In today’s National Post, Father Raymond J. de Souza repeats Vatican talking points on the “impossibility” of ordaining women priests (subscribers only):
Why, then, has the Catholic Church — along with the Orthodox — uninterruptedly reserved priestly ordination to men alone, right from the beginning? It starts with what Jesus himself did, and what the apostles he chose continued to do. They broke down barriers of race, class and even the distinction between Jew and Gentile, but they never ordained women as priests.
To say that this was only a cultural choice is not possible, as if the Son of God was somehow limited by the culture of his time. To the contrary, Jesus continually up-ended the political and religious customs of his day, so much so that he was crucified for it. Had he wanted to ordain women, he would have.
Of course, Jesus also chose Jews for his disciples, not gentiles. Had he wanted to ordain gentiles, as the Church does today, he would have. Right, Father? He also chose a married man (Peter) as his disciple — and the Catholic church’s first Pope. Somehow, Jesus’s behaviour doesn’t seem so relevant anymore, does it?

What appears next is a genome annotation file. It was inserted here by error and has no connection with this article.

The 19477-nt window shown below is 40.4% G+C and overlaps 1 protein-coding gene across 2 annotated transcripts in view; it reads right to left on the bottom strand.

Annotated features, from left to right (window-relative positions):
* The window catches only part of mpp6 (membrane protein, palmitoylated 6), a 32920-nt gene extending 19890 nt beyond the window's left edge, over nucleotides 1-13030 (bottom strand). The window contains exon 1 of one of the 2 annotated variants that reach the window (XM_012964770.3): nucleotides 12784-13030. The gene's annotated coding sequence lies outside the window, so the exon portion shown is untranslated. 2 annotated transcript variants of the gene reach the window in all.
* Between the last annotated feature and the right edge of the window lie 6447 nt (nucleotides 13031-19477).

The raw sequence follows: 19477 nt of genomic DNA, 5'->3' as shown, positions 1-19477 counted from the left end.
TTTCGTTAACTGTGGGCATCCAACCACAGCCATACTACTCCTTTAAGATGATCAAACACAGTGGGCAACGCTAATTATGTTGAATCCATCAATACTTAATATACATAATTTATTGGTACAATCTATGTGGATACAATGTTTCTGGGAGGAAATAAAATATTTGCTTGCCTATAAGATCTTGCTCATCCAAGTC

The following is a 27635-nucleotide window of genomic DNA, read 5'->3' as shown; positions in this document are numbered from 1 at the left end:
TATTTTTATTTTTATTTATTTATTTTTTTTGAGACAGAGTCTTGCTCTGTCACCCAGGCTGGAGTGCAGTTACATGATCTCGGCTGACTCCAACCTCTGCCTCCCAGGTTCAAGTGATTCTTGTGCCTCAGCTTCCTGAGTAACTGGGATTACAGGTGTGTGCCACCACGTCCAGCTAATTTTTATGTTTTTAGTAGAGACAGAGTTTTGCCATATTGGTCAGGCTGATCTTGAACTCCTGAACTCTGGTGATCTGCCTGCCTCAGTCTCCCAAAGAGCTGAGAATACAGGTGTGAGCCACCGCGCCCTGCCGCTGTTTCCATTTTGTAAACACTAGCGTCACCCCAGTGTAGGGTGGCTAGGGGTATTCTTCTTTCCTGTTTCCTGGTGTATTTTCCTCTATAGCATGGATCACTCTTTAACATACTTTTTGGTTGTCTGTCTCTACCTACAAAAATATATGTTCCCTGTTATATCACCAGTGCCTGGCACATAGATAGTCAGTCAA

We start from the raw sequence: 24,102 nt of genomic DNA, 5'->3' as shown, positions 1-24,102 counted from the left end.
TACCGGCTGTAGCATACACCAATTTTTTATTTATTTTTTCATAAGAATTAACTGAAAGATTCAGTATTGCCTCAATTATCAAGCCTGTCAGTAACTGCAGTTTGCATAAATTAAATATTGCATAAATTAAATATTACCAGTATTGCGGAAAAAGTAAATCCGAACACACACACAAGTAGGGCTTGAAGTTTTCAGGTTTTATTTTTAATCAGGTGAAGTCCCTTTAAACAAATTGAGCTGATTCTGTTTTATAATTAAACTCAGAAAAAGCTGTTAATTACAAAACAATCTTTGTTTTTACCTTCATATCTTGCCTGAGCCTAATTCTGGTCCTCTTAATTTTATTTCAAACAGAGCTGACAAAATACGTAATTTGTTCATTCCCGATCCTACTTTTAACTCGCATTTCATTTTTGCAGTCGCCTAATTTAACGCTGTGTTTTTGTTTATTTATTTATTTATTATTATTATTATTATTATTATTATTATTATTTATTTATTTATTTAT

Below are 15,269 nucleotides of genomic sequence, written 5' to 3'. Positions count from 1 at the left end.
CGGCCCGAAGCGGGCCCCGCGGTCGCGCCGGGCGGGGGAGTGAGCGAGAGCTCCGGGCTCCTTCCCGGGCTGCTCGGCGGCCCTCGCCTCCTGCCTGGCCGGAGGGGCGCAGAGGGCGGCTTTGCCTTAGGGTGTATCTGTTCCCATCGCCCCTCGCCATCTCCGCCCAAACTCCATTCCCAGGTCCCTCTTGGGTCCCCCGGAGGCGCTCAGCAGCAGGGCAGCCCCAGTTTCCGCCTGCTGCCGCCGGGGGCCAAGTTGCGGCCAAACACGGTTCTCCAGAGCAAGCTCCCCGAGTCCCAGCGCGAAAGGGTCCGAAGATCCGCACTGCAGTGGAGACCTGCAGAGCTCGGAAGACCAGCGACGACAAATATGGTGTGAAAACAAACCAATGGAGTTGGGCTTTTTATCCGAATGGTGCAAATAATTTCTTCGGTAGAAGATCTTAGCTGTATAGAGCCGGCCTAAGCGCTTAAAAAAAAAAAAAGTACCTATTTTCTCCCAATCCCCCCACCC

Then there’s the nonsense with which he concludes his lecture:
[I]t is simply not possible that over centuries . . . the Church would retain male ordination merely as a changeable custom. Changeable customs invariably change. Only unchangeable doctrines endure so long.
This is not an argument, it’s a tautology. Things that change are changeable. Things that endure are unchangeable. Of course, the myriad changes that have taken place within the Church — most within the past century! — would all have fallen under the rubric of “unchanged” (and thus, in Father de Souza’s understanding, “unchangeable”) right until the point that they … changed.